Insurers and pharmacy benefit managers (PBM) use a number of approaches to cut costs, such as nonmedical switching. Nonmedical switching occurs when an insurer or PBM requires a stable patient to switch from his or her current, effective medication to a less costly, alternative drug by removing the medication from the formulary list, moving a drug to a higher cost tier, or increasing the out-of-pocket costs owed. This switch occurs after the plan year has already begun or during the plan year’s renewal period. To be clear, nonmedical switching is not switching a patient from a brand medication to a generic version of a drug that exhibits the same levels of effectiveness and safety. It is switching a patient to an entirely different medication, oftentimes without informing the patient’s health provider. As such, this bait-and-switch tactic is a consumer protection issue.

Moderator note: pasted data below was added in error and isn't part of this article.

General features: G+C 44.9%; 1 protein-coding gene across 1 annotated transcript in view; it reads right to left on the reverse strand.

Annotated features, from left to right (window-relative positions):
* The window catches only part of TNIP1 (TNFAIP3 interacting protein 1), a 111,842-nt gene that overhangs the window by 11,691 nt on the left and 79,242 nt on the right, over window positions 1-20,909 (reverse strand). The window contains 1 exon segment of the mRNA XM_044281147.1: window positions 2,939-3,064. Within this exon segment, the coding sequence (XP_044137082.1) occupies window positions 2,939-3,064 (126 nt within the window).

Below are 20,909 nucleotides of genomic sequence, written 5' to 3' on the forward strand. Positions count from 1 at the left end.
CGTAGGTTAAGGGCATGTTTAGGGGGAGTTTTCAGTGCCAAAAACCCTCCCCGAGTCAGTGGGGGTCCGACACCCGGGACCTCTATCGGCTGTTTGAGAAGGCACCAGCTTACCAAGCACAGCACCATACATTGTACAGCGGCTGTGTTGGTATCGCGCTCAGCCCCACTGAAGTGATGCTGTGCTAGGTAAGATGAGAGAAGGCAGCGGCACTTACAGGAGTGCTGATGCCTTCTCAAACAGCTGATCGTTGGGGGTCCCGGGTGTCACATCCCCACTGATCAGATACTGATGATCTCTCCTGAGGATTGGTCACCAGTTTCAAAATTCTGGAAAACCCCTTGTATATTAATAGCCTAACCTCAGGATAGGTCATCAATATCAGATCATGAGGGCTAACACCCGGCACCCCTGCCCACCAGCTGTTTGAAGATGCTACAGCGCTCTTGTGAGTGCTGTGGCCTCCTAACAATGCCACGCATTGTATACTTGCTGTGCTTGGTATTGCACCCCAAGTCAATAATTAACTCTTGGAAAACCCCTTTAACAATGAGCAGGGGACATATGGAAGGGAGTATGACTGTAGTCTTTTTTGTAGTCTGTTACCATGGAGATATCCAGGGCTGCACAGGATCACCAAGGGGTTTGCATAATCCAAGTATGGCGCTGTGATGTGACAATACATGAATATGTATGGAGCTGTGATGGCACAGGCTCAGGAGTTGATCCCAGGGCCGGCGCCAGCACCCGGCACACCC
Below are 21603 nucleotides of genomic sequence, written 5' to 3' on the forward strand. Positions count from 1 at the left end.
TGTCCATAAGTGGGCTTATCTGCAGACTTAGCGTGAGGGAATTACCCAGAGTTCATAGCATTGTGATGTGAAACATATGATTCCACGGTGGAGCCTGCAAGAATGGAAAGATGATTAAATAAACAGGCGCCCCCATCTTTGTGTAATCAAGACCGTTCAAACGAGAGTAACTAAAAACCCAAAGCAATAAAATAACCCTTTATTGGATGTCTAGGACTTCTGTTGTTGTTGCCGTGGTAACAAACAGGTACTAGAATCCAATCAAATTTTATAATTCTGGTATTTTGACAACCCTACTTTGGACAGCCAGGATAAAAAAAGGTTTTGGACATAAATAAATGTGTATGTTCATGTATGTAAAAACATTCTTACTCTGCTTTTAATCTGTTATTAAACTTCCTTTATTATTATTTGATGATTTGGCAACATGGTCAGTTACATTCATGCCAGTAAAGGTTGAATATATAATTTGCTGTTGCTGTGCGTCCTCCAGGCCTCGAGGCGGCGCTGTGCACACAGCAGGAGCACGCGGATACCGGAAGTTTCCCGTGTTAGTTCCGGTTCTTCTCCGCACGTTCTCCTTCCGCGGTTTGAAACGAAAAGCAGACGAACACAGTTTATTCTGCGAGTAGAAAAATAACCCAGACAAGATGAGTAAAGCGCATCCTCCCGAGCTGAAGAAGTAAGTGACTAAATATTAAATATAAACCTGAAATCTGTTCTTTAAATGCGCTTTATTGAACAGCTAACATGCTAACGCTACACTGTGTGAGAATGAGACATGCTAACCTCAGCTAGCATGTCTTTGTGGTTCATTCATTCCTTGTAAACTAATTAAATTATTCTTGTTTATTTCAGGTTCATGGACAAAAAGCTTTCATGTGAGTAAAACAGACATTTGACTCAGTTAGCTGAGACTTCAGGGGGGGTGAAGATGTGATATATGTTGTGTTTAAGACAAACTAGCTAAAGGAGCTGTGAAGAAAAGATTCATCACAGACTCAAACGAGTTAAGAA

Nonmedical switching can negatively impact patients’ health by triggering adverse responses or result in a lower quality of life. Oftentimes, a patient will have to switch more than once to find stability again.
States have begun to introduce legislation to limit insurers’ ability to make formulary changes that result in nonmedical switching. Please click on the map below for state-specific information on legislation introduced this session.